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GP Week : Issue 150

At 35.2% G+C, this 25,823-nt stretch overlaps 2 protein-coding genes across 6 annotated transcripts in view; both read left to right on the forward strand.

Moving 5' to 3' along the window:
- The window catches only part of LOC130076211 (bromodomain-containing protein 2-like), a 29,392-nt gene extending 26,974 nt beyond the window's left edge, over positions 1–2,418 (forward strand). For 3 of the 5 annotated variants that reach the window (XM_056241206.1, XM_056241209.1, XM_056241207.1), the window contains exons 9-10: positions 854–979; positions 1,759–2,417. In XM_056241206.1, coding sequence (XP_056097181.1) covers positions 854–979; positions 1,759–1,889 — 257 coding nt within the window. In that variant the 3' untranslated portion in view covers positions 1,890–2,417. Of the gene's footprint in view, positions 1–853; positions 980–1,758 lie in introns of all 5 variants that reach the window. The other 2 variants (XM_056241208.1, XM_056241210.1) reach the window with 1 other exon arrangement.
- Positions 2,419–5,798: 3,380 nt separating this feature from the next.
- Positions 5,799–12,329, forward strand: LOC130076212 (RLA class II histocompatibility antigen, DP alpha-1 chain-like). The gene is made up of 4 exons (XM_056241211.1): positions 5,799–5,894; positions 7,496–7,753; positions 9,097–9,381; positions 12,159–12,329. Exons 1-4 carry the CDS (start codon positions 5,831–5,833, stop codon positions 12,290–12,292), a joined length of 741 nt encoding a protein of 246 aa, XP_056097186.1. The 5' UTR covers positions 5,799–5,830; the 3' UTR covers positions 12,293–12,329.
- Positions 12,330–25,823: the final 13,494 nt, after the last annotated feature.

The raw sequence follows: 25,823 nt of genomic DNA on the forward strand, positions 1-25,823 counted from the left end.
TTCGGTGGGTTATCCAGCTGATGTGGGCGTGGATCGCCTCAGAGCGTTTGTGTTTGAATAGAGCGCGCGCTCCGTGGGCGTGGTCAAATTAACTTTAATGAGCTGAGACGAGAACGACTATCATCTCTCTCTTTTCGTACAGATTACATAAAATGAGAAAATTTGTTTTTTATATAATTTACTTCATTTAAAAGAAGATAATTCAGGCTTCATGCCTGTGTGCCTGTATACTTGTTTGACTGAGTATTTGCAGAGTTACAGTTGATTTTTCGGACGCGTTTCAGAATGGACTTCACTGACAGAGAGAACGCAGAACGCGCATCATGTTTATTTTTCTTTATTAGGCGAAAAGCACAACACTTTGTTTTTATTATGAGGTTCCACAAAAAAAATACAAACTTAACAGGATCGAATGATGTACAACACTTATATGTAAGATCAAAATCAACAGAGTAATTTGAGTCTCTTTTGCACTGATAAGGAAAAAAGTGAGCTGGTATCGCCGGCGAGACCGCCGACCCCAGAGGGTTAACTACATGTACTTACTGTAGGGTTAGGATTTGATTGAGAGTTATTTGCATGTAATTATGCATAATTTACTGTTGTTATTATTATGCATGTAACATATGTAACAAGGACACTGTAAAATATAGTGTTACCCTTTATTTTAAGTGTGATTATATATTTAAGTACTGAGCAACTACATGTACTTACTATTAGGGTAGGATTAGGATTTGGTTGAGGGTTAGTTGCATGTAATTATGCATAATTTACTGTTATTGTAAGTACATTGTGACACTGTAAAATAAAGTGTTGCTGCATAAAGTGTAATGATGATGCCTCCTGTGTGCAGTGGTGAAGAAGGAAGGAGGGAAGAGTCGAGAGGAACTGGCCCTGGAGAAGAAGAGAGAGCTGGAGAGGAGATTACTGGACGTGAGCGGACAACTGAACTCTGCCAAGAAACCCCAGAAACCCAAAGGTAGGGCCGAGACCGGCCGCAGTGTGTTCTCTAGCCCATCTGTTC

Y our first view from the corner, what with everything else that was going on, was not until Saturday morning, when the haze and the dust shimmered the view of the landscape. The wind swept the track, shaking it with it the occasional scrap of paper. There seemed to be a reluctance to run. The grandstands in the distance were empty but for a tiny segment reserved for VIPs. It remains, though, one of the most entrancing of all places in racing. A blind approach in fifth/sixth gear. A downhill, flat-out kink. A braking area as short as your arm. A dinky, annoying hairpin left. About the only section of modern track that comes close, you thought as you waited, would be the approach to the last corner at Valencia, where a super- quick corner leads into that final, tight, left-hander and where there’s very little room left in which to breathe. Bridge, at the older Silverstone, also sprung to mind, given the way that Luffield One always interrupted the exit flow from that flat-out, downhill right-hander. Here, though, stood everything – a rise- and-fall in both dimensions. It wouldn’t be a section the TV cameras would love; there would be no overtaking here; there would be few visits to the run-off area, even by the rabbits. A reward for skill, though, it would surely be: only the very, very best find the correct way to slow a car to 50-60mph when it’s carrying 2.5–3.0g of lateral load and where there’s no room to manoeuvre. And only the absolute best can do so for an entire Grand Prix distance. They began to appear. Installation laps and then the first of the ‘long runs.’ Tyre degradation – as ever – had been the catchword of engineering huddles. Reality – as ever – would in time deny the charge. Mark Webber came and went in a blur of blue, red and yellow. Neat, smooth – oh, so smooth – and economical. Very economical. The line of least resistance. Daniel Ricciardo, also looking very quick, locked-up an inside front as he braked hard for the hairpin; he would be the first of many to do so in the day. Now we are watching Lewis Hamilton – out there, pushing hard. He misses the apex of the kink by a metre or so. His 21 GPWEEK.com // PARTNERS: F1 >>> BAHRAIN